It’s been five years since we’ve heard from everyone’s favorite floppy-haired Stroke in solo form. Since 2008’s hit-and-miss Como Te Llama?, Albert Hammond, Jr. has not only released two albums with his day job band, he got sober after an ugly battle with heroin and Oxycontin. This rebirth comes in the form of an album, his clean slate temperament palpable on a five-song comeback EP simply titled AHJ. Sobriety suits Hammond Jr. well, as these are easily some of his strongest songs to date.
“St. Justice” opens the collection on an understated note with its mid-tempo, bass-heavy demeanor, sounding like something that might have graced the second half of First Impressions of Earth. Hammond, Jr.’s voice is immediately striking. Here, and on about 90% of the EP, he sings with no effects to aid, muddle, or distort his singing. It’s a jarring change of pace, but one that’s much appreciated. On “Cooker Ship” he goes full-on frontman, his vocal chords straining to reach their uppermost register during the anthemic chorus. This adds a personality and warmth that were less apparent on previous releases.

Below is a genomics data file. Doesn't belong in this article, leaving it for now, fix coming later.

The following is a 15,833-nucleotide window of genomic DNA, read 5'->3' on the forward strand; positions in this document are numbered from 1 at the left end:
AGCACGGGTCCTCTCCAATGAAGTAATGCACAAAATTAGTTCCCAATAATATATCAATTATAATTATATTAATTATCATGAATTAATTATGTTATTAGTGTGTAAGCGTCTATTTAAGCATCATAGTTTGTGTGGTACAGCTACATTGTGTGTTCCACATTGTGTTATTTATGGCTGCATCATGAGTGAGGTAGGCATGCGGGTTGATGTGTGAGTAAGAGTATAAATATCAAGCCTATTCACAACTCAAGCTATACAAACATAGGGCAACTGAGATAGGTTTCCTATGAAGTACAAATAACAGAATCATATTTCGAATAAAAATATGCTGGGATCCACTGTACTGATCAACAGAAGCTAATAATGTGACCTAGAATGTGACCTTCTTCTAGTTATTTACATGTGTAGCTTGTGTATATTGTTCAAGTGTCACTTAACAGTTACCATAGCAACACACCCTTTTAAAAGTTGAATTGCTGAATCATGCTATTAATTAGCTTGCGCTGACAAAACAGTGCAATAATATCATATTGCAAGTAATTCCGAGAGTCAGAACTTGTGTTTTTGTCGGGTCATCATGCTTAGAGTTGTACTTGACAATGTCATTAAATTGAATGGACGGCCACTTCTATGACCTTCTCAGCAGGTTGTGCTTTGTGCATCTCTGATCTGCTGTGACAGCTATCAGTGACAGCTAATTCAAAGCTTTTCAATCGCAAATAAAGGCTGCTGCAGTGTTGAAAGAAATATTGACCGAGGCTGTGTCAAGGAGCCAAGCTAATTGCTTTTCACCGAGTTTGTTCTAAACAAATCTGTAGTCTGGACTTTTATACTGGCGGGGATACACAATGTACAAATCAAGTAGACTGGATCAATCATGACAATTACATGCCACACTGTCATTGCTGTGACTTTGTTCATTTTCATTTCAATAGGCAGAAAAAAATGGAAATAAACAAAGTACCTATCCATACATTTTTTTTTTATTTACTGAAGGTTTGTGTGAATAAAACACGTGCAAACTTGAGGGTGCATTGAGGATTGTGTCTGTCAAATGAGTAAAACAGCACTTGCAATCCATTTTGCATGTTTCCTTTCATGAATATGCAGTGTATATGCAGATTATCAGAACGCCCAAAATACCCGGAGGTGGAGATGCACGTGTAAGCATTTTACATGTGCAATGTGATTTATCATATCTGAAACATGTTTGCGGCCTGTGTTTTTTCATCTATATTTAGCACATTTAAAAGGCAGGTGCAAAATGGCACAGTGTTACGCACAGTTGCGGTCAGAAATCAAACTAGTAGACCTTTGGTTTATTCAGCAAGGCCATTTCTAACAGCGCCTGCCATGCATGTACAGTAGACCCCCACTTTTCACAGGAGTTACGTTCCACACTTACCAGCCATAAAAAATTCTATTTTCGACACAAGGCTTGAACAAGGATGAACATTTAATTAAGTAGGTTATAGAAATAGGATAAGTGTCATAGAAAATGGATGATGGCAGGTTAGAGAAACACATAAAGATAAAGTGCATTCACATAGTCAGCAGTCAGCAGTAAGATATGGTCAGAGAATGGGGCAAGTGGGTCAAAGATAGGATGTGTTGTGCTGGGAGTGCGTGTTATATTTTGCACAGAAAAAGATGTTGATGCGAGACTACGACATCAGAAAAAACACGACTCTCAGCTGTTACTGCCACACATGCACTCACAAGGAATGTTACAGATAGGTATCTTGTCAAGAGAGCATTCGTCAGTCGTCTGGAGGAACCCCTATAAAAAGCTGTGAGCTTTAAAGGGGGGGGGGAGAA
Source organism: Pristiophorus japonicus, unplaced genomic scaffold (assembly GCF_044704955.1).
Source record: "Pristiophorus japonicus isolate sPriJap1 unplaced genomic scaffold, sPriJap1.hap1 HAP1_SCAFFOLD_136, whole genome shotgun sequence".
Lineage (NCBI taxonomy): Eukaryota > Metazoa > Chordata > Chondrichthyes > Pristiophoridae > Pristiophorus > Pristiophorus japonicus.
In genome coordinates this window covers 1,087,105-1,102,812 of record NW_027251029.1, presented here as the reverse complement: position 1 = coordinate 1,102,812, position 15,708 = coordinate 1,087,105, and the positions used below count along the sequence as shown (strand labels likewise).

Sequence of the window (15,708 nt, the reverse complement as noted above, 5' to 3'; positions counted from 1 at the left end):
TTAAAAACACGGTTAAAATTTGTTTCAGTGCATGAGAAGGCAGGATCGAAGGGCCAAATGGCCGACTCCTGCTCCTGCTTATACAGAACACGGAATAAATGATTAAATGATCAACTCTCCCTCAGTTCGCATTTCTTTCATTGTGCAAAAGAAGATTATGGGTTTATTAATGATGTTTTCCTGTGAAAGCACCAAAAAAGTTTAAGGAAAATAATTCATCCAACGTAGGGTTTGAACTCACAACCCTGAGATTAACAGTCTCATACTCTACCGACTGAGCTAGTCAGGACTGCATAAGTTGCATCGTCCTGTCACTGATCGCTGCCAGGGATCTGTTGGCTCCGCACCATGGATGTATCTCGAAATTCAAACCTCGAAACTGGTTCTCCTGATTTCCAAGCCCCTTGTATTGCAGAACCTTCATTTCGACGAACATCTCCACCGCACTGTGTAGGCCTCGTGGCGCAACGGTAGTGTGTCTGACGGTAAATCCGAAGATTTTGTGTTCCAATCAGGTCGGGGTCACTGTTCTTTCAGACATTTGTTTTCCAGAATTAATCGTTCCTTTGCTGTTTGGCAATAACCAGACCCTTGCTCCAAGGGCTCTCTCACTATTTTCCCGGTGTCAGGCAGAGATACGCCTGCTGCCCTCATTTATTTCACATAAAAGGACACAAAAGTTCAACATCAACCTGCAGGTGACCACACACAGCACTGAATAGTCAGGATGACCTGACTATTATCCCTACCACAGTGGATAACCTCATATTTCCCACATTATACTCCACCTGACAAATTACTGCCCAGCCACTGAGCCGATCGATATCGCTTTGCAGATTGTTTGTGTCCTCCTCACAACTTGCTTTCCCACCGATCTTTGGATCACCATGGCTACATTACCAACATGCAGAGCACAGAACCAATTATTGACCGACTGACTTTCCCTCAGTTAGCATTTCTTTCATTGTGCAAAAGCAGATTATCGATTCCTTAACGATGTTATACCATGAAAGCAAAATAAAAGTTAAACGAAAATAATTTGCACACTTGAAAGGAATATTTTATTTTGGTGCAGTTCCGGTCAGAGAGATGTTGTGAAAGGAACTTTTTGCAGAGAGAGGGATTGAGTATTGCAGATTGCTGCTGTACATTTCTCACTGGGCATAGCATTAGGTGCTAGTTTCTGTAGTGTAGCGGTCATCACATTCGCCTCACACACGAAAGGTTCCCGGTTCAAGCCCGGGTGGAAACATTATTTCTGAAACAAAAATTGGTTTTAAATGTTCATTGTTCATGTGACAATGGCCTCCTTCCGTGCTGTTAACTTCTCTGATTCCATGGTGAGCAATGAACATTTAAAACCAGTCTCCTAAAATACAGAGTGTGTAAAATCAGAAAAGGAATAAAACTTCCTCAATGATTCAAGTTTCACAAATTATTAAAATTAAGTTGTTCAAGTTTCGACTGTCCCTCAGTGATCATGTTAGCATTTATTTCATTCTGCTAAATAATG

AHJ hits the market via Julian Casablancas’ Cult Records, and you can feel the guiding hand of The Strokes’ frontman on the EP’s razor sharp production. Equally pristine is Hammond Jr.’s fretwork: power pop nugget “Carnal Cruise” channels Dave Davies, and his tremendous solo on “Rude Customer” dials up the raunchiness while keeping his trademark mathematical precision intact.
On AHJ, there’s not a bad apple in the admittedly small bunch. It’s 15 minutes of music from a guy who is finally comfortable with himself, and that’s clearly doing his music justice.
Essential Tracks: “St. Justice”, “Cooker Ship”